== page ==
Inflight meals and other passenger costs
Airport and overflying charges
Aircraft maintenance and overhaul costs
Rentals on leased aircraft
Sales costs R8
Communication and information technology costs R9
Other costs R10
Total
2012-13
$ million
%
4,951.4
1,609.7
1,295.9
860.9
658.0
576.6
576.6
485.8
515.6
83.7
585.6
12,199.8
2011-12
$ million
%
% Change
40.6
13.2
10.6
7.1
5.4
4.7
4.7
4.0
4.2
0.7
4.8
100.0
4,868.8
1,495.4
1,324.6
831.2
595.1
559.7
553.7
510.2
497.8
91.1
561.9
11,889.5
40.9
12.6
11.1
7.0
5.0
4.7
4.7
4.3
4.2
0.8
4.7
100.0
+
+
-
+
+
+
+
-
+
-
+
+
1.7
7.6
2.2
3.6
10.6
3.0
4.1
4.8
3.6
8.1
4.2
2.6
A breakdown of fuel cost is shown below:
2012-13
$ million
2011-12
$ million
Fuel cost (before hedging)
Fuel hedging gain
4,979.1
(27.7)
4,951.4
4,888.7
(19.9)
4,868.8
+
-
+
Change
$ million
90.4
7.8
82.6
Expenditure of fuel before hedging was $90.4 million higher because of:
4.7% increase in volume uplifted from 29.5 million BBL to 30.9 million BBL
1.4% decrease in weighted average fuel price from 132.3 USD/BBL to 130.5 USD/BBL
Weakening of USD against SGD +
-
-
+
$ million
221.8
72.5
58.9
90.4
Staff costs increased $114 million (+7.6 per cent), largely from higher pay and allowances from service increment and increase
in staff strength.
Inflight meals and other passenger costs increased $63 million (+10.6 per cent) mainly due to a 12.0 per cent ($55 million)
increase in inflight meals expense as a result of more passengers carried and higher food costs.
Depreciation dropped $29 million (2.2 per cent) mainly because of lower accelerated depreciationR11 this year. Accelerated
depreciation of $24 million for five A340-500s was taken up in FY2012-13 as compared to $69 million for four B747-400s in
FY2011-12 (-$45 million). This was partially offset by higher derecognition of initial aircraft material cost of $21 million as more
aircraft maintenance jobs were completed this year.
Depreciation included impairment of property, plant and equipment and amortisation of computer software.
Sales costs included commission and incentives, frequent flyer programme cost, computer reservation system booking fees, advertising expenses,
reservation system IT cost and other sales costs.
R9
Communication and information technology costs were for data transmission and contract service fees, hire of computer equipment, maintenance/
rental of software, and information technology contract and professional fees.
R10
Other costs mainly comprised crew expenses, company accommodation cost, foreign exchange revaluation and hedging loss, comprehensive aviation
insurance cost, airport lounge expenses, non-information technology contract and professional fees, expenses incurred to mount non-scheduled
services, aircraft licence fees and recoveries.
R11
As the aircraft are sold before the end of their estimated useful lives and the sales proceeds are below the original residual values, depreciation of the
aircraft was adjusted to reflect the shorter useful lives and lower residual values, in accordance with FRS 16.
R7
R8
077
ANNUAL REPORT 2012/13
Performance of the Company (continued)
Fuel Productivity and Sensitivity Analysis
Fuel productivity as measured by load tonne-km per barrel (ltk/BBL) decreased 0.5 per cent over the previous year to 419ltk/BBL.
This was mainly due to lower bellyhold load factor.
A change in fuel productivity (passenger aircraft) of 1.0 per cent would impact the Company’s annual fuel cost by about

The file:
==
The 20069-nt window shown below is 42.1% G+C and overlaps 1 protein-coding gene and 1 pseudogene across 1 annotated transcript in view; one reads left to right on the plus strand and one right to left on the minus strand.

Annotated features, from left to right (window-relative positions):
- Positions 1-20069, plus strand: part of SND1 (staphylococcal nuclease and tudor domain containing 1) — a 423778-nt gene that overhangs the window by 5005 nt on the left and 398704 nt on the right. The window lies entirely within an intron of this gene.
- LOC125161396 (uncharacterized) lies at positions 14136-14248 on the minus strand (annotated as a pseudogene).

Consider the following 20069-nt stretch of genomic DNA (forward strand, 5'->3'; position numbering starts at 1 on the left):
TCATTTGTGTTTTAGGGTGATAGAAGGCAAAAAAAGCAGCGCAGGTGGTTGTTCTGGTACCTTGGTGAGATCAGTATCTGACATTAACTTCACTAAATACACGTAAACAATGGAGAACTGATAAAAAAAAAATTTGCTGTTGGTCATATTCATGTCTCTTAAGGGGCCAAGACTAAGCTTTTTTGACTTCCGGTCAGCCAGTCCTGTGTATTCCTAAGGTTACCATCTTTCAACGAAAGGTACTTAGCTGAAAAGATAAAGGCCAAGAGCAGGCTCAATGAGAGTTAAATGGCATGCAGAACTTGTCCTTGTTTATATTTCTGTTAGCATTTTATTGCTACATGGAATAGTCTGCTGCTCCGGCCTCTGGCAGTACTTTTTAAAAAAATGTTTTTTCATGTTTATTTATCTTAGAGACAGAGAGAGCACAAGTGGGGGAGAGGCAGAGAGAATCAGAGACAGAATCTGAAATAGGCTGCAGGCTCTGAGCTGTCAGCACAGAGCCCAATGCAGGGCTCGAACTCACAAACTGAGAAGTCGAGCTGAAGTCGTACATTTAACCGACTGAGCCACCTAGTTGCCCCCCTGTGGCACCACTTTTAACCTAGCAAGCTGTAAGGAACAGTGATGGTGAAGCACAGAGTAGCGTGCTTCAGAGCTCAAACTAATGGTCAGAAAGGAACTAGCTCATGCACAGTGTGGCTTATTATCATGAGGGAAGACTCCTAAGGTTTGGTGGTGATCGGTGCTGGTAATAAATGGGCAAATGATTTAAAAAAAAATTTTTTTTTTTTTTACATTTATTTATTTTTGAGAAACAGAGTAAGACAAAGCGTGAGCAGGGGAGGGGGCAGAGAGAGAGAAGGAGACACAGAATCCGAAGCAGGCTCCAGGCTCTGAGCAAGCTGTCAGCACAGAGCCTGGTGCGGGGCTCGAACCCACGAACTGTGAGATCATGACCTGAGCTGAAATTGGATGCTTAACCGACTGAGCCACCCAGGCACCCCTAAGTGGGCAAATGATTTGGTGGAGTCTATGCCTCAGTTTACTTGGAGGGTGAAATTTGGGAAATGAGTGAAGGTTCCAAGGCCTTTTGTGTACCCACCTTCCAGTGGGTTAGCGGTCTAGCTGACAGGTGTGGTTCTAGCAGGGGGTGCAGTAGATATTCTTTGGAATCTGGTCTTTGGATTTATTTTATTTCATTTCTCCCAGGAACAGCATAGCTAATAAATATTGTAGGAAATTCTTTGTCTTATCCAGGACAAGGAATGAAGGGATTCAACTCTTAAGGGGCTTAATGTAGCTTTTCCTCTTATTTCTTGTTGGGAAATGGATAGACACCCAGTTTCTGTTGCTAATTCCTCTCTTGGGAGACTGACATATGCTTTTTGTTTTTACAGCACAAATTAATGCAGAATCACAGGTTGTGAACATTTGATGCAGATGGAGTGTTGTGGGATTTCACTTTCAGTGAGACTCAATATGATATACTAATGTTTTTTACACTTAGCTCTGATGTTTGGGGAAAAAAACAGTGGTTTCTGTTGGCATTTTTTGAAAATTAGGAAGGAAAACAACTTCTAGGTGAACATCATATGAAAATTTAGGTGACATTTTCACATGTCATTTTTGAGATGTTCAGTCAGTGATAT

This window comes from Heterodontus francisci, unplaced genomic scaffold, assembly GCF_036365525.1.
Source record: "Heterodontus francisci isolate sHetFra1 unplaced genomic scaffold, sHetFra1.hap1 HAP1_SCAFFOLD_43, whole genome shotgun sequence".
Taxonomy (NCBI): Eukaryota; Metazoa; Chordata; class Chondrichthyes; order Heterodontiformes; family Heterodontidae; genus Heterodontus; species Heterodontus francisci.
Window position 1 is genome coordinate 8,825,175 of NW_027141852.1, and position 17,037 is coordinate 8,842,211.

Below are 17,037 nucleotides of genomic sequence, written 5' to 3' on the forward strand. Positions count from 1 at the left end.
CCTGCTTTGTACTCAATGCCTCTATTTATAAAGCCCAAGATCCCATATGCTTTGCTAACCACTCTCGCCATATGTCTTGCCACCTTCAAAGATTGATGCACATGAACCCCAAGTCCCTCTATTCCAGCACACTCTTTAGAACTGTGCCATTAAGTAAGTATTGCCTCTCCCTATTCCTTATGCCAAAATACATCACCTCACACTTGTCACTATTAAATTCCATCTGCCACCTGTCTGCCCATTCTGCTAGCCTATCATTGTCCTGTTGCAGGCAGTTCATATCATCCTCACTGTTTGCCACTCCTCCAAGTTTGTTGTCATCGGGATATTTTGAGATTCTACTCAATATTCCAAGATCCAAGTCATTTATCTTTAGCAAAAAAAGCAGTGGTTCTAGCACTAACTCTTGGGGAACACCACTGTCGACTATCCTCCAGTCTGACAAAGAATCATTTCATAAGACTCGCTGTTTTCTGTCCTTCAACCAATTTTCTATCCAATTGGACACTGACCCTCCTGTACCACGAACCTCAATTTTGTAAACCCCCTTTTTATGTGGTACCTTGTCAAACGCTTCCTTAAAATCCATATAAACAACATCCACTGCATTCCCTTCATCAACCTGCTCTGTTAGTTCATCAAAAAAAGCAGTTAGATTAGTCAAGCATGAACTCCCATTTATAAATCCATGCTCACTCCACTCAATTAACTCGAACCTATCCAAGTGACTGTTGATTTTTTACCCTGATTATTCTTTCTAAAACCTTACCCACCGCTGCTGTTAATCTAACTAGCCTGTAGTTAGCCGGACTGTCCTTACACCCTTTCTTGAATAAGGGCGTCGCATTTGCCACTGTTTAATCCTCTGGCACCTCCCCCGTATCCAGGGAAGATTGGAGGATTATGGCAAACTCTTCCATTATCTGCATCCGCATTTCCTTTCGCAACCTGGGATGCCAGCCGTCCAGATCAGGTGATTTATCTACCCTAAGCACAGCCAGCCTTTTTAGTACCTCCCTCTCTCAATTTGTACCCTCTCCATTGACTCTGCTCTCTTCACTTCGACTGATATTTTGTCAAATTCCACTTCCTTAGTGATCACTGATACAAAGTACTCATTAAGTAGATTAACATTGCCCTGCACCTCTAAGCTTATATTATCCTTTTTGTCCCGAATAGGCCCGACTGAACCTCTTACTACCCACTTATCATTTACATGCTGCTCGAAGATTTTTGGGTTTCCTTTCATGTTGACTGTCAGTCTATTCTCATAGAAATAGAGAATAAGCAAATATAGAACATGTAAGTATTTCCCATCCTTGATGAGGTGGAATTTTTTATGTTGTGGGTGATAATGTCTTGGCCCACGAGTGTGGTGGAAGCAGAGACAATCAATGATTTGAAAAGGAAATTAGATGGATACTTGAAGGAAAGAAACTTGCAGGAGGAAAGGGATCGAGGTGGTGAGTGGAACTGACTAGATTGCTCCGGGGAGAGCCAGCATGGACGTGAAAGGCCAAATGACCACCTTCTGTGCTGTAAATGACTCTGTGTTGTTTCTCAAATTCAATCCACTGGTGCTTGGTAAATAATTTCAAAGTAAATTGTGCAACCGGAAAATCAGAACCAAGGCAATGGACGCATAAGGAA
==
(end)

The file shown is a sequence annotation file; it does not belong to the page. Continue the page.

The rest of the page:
$50 million, before accounting for changes in fuel price, USD exchange rate and flying operations.
A change in the price of fuel of one USD per barrel affects the Company’s annual fuel cost by about $38 million, before accounting
for USD exchange movements, and changes in volume of fuel consumed.
440
440
430
430
420
420
410
410
LTK/BBL
LTK/BBL
Fuel Productivity of Passenger Fleet
400
400
2008-09
2009-10
2010-11
2011-12
2012-13
Finance Charges
In 2012-13, finance charges decreased $30 million or 45.2 per cent, mainly due to the repayment of $900 million fixed rate
note by the Company in December 2011.
Interest Income
Interest income was $12 million or 23.6 per cent higher, largely due to higher interest from the Company’s investment in bonds
and credit-linked notes.
Surplus on Disposal of Aircraft, Spares and Spare Engines
The $73 million gain on disposal of aircraft, spares and spare engines arose mainly from the sale and leaseback of 14 Trent
800 engines and two A380-800 aircraft. Last year’s $4 million loss on disposal of aircraft, spares and spare engines was mainly
from loss on sale of one B747-400 aircraft, partially offset by gain on sale and leaseback of four B777-300 engines and one
A380-800 aircraft.
Other Non-operating Items
Other non-operating items pertained mainly to the impairment loss of $1,169 million recorded on the Company’s investment in
Virgin Atlantic Limited to write down its carrying value to a recoverable value of USD360 million ($447 million).
078
SINGAPORE AIRLINES
FINANCIAL REVIEW
Performance of the Company (continued)
Taxation
There was a net tax expense of $12 million, comprising current tax charge of $87 million and deferred tax credit of $75 million.
As at 31 March 2013, the Company’s deferred taxation account stood at $1,621 million.
Staff Strength and Productivity
The Company’s staff strength as at 31 March 2013 was 14,319, an increase of 327 over last year. The distribution of employee
strength by category and location is as follows:
31 March
2013
2012
% Change
Category
Senior staff (administrative and higher ranking officers)
1,331
1,290
+
Technical crew
2,297
2,345
-
Cabin crew
7,784
7,438
+
Other ground staff
2,907
2,919
-
14,319
13,992
+
Location
Singapore